Current Research

Newborn Bilirubin Screening for Biliary Atresia

In a preliminary study published as a letter to the editor in the prestigious New England Journal of Medicine, Dr. Gracia-Prats as a member of the research group at Texas Children’s Hospital showed that screening of the direct or conjugated bilirubin concentration in newborns can identify infants with biliary atresia early, before symptoms develop. A total of 11,636 infants born in four Houston hospitals over a 15-month period were included in this study. The net sensitivity of screening was 100.0%, the net specificity 99.9%, and the net positive predictive value 18.2%.

Sex-specific differences in neonatal hyperoxic lung injury

Male sex is considered an independent predictor for the development of bronchopulmonary dysplasia (BPD) after adjusting for other confounders. In this study published in the American Journal of Physiology-Lung Cellular and Molecular Physiology, Drs. Lingappan and Moorthy report the sex-specific molecular mechanisms in a murine model of BPD. They showed that neonatal male mice showed grater arrest in alveolarization and impairment in angiogenesis, which was accompanied with increased inflammation compared to female mice with elucidation of the mediators leading to these sex-specific differences, in their study.

Delayed Introduction of Parenteral Phosphorus Is Associated with Hypercalcemia in Extremely Preterm Infants

Dr. Amy Hair and group showed that early introduction of phosphorus in parenteral nutrition solutions was associated with reduced incidence of whole blood ionized calcium abnormalities in the first week of life in a study published in the Journal of Nutrition. This study included 150 premature babies and showed that early introduction of phosphorus was associated with a decreased mean peak iCa and decreased the incidence of severe hypercalcemia in the first week of life.

Elevated Diastolic Closing Margin Is Associated with Intraventricular Hemorrhage in Premature Infants

In a study published in the Journal of Pediatrics, Drs. Christopher Rhee, Jeffrey Kaiser and colleagues asked the question whether the diastolic closing margin, defined as diastolic blood pressure minus critical closing pressure, was associated with the development of early severe intraventricular hemorrhage (IVH). This study included data from 185 premature infants and concluded that elevated diastolic closing margin was associated with severe IVH and that measurement of DCM may be more useful than blood pressure in defining cerebral perfusion in premature infants.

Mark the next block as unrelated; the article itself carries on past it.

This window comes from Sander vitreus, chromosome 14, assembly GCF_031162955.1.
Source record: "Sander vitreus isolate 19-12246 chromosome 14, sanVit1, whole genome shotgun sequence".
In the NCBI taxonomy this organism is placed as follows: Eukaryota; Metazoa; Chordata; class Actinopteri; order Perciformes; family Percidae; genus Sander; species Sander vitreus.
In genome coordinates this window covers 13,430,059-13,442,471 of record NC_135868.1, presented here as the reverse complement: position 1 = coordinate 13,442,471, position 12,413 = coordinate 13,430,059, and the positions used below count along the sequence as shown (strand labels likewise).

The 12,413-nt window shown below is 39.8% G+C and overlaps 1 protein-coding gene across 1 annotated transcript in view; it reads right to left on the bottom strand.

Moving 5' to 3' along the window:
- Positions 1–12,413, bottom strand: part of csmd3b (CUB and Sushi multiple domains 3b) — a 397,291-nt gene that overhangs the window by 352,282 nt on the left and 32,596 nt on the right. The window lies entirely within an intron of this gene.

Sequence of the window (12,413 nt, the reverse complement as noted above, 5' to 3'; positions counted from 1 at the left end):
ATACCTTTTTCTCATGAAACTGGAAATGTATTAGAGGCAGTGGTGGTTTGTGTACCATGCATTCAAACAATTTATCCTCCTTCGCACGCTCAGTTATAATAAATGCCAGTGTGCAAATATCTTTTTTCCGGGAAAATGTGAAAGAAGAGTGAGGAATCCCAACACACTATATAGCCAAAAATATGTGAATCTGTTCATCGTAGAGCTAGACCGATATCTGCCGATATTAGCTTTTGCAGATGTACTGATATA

Gene Expression Profiling Identifies Cell Proliferation and Inflammation as the Predominant Pathways Regulated by Aryl Hydrocarbon Receptor in Primary Human Fetal Lung Cells Exposed to Hyperoxia

The role of Aryl hydrocarbon receptor (AhR) signaling was elucidated in an original research study published in Toxicological Sciences by Dr.Binoy Shivanna and their group.  AhR protects newborn mice and primary fetal human pulmonary microvascular endothelial cells (HPMECs) against hyperoxic injury. This study reported the gene expression profile in AhR-sufficient and -deficient HPMEC exposed to normoxic and hyperoxic conditions. They found that cell cycle was the predominant pathway affected by the combined effect of AhR knockdown and hyperoxia. Functional analysis of cell cycle showed that AhR-deficient cells had decreased proliferation compared with AhR-sufficient cells.

Hypoglycaemia and hyperglycaemia are associated with unfavourable outcome in infants with hypoxic ischaemic encephalopathy: a post hoc analysis of the CoolCap Study

Drs. Jeffrey Kaiser and Sudeepta Basu investigated the association of neonatal hypoglycemia and hyperglycemia with outcomes in infants with hypoxic ischemic encephalopathy (HIE) in this study. Unfavorable outcome was more common among subjects with hypoglycemia, hyperglycemia and any glucose derangement within the first 12 h compared with normoglycemic infants. These associations remained significant after adjusting for birth weight, Apgar score, pH, Sarnat stage and hypothermia therapy. This study was a post-hoc analysis of the CoolCap Study and included 214 infants at ≥36 weeks' gestation with moderate-to-severe HIE and was published in the Archives of Disease in Childhood - Fetal and Neonatal Edition.